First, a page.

The Second Epistle of Paul to Timothy.
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The Last Times

  This know also, that in the last days perilous times shall come. For men shall be lovers of their own selves, covetous, boasters, proud, blasphemers, disobedient to parents, unthankful, unholy, Without natural affection, trucebreakers, false accusers, incontinent, fierce, despisers of those that are good, Traitors, heady, highminded, lovers of pleasures more than lovers of God;

Having a form of godliness, but denying the power thereof: from such turn away. For of this sort are they which creep into houses, and lead captive silly women laden with sins, led away with divers lusts, Ever learning, and never able to come to the knowledge of the truth. Now as Jannes and Jambres withstood Moses, so do these also resist the truth: men of corrupt minds, reprobate concerning the faith. But they shall proceed no further: for their folly shall be manifest unto all men, as theirs also was. (2 Timothy 3:1-9 KJV)

The Second Epistle of Paul to TIMOTHY

Paul wrote this second letter to Timothy (see introduction to 1 Timothy) from a prison in Rome toward the close of his life (2 Tim. 1:8), This would place the date of the writing of this letter toward the end of A.D. 66. The Book of Acts concludes with Paul being placed under house arrest (Acts 28:30 -31), but there is evidence in the Book of 2 Timothy that Paul was imprisoned a second time (2 Tim. 4:16 -18).
Most scholars believe that Paul was acquitted in the first trial and subsequently returned to Greece and Asia Minor to continue his missionary work. It is suggested that he was arrested again, taken back to Rome, and imprisoned in what is known as the Mamertine prison. This is evident from the fact that John Mark, who was present during Paul's first imprisonment (Col. 4:10), was not with Paul at the time he wrote 2 Timothy. Some believe that the second time Paul was imprisoned, he was being held for a much more serious charge (2 Tim. 2:9) than the one he was imprisoned for the first time. Paul believed that his death was near, but he was satisfied that he had done his best (2 Tim. 4:6 -8).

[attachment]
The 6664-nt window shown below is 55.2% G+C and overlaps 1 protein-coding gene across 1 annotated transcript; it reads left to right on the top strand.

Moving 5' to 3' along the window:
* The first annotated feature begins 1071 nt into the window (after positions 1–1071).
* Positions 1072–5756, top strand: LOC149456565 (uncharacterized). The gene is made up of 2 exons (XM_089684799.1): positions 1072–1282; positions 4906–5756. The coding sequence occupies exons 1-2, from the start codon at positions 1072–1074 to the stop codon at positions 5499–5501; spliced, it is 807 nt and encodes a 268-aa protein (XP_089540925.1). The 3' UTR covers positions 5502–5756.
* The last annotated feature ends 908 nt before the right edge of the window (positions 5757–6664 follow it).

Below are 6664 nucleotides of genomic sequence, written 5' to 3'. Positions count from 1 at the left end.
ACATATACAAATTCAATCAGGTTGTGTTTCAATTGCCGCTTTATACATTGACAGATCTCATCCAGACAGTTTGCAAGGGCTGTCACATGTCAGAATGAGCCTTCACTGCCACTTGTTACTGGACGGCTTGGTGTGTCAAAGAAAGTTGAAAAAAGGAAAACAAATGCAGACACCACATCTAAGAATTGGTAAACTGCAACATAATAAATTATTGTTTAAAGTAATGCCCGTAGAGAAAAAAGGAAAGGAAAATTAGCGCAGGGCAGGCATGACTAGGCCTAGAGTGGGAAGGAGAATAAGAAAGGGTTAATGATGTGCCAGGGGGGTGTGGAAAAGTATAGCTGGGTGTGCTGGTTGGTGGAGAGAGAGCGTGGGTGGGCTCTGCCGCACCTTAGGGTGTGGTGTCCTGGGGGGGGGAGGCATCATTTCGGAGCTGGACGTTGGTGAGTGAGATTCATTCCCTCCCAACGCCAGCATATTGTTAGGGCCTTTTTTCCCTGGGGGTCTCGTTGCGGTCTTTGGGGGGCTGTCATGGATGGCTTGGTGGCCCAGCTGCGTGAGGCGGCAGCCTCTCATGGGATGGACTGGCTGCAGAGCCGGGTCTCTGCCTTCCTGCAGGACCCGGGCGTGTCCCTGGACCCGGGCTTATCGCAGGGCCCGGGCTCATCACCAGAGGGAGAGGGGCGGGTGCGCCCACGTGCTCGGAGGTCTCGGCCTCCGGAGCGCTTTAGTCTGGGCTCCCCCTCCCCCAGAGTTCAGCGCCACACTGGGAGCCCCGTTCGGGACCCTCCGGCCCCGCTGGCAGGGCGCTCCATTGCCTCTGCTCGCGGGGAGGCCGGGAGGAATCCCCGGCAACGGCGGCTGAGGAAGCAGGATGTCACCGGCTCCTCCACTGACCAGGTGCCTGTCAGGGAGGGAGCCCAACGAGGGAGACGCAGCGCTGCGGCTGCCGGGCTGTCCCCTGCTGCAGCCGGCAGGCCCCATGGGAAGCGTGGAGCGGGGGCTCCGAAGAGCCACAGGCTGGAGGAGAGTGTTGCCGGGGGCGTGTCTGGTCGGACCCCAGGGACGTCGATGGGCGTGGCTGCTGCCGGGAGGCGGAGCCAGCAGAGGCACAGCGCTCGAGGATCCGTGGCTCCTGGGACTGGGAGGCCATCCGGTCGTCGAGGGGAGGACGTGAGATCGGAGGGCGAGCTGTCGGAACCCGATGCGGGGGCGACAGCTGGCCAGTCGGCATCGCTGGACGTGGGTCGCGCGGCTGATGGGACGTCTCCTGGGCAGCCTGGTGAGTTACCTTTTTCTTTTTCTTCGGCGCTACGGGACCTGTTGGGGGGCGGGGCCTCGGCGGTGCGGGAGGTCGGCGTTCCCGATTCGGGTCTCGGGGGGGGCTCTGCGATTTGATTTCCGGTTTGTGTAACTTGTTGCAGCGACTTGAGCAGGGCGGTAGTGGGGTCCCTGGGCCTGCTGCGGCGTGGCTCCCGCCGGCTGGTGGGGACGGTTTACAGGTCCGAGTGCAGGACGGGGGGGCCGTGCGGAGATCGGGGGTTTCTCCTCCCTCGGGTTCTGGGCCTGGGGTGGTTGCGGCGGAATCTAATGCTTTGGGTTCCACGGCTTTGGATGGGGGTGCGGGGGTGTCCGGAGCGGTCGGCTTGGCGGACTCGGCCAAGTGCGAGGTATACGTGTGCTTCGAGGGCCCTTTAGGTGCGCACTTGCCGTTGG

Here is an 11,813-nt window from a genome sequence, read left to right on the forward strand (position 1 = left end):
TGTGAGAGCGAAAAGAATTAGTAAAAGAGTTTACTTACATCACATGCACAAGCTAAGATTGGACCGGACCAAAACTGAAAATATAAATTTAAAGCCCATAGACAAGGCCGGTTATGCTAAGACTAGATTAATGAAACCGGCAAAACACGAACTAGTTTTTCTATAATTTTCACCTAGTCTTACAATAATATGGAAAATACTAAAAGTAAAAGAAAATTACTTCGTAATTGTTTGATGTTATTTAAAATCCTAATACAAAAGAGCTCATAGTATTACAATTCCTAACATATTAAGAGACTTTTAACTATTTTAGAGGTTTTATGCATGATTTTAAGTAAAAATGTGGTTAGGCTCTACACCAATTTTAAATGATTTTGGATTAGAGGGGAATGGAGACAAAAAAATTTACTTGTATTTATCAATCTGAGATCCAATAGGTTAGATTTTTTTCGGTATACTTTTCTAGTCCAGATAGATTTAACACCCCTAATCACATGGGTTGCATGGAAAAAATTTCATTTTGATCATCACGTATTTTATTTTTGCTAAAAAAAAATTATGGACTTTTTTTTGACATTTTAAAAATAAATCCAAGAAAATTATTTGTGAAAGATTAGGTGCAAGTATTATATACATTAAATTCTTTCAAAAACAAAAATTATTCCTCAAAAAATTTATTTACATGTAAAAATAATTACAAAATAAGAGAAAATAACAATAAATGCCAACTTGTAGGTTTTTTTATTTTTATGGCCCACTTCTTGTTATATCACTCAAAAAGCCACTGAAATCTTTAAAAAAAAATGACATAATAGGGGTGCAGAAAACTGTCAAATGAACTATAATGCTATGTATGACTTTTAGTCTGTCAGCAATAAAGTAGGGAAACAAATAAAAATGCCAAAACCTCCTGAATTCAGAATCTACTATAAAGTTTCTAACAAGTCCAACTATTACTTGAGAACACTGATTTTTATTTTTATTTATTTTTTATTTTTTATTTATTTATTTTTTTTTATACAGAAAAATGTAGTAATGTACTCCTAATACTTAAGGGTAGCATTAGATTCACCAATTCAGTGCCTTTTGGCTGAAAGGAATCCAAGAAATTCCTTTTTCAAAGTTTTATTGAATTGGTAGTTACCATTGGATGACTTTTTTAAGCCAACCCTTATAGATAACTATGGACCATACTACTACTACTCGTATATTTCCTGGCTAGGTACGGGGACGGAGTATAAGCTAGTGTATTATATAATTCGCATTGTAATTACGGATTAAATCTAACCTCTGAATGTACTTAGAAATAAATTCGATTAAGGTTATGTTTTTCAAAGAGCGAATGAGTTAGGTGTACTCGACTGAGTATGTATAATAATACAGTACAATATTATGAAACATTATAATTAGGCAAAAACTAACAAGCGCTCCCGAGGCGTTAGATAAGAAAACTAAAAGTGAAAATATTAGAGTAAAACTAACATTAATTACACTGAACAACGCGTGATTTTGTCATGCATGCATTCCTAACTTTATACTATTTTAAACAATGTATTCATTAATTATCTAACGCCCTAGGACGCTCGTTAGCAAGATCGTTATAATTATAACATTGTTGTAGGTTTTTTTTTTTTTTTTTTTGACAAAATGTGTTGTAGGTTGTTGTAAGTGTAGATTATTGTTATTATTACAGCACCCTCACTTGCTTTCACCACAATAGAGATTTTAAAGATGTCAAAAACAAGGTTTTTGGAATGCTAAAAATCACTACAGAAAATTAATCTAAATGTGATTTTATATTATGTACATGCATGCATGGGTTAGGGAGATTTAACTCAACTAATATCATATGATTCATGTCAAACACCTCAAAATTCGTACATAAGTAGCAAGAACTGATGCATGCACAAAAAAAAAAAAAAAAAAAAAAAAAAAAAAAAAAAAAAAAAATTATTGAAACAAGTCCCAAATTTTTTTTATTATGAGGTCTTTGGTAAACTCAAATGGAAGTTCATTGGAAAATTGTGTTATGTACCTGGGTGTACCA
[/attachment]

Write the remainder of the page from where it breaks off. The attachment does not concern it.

Paul wrote this letter to encourage Timothy in the work of the ministry. Timothy would encounter persecution and turmoil in dealing with false teachers in his congregation. Paul urged him to exercise his spiritual gifts (2 Tim. 1:6), to boldly face suffering "as a good soldier of Jesus Christ" (2 Tim. 2:3), to deal wisely with false teachers in his church (2 Tim. 2:14 -26), and to continue to exhibit a strong testimony for Christ in the wake of the apostasy and wickedness in the world (2 Tim. 3:1-9).

Some suggest that Paul was writing a more personal letter to Timothy because of the fact that he was expecting to die soon. The style of the epistle is less didactic than Paul's first letter to Timothy. Paul talks to Timothy as a father who would soon be leaving his son. The references to Timothy's own spiritual heritage and call to the ministry (1 Tim. 1:3, 5, 6) reveal how Paul reflected on his own influence on Timothy's.
[Source for Introduction of chapter: Hebrew Greek Key Study Bible KJV edited by Spiros Zodhiates, Th.D. AMG Publishers, Chattanooga, TN 37422]

2 Timothy 1
2 Timothy 2
2 Timothy 3
2 Timothy 4
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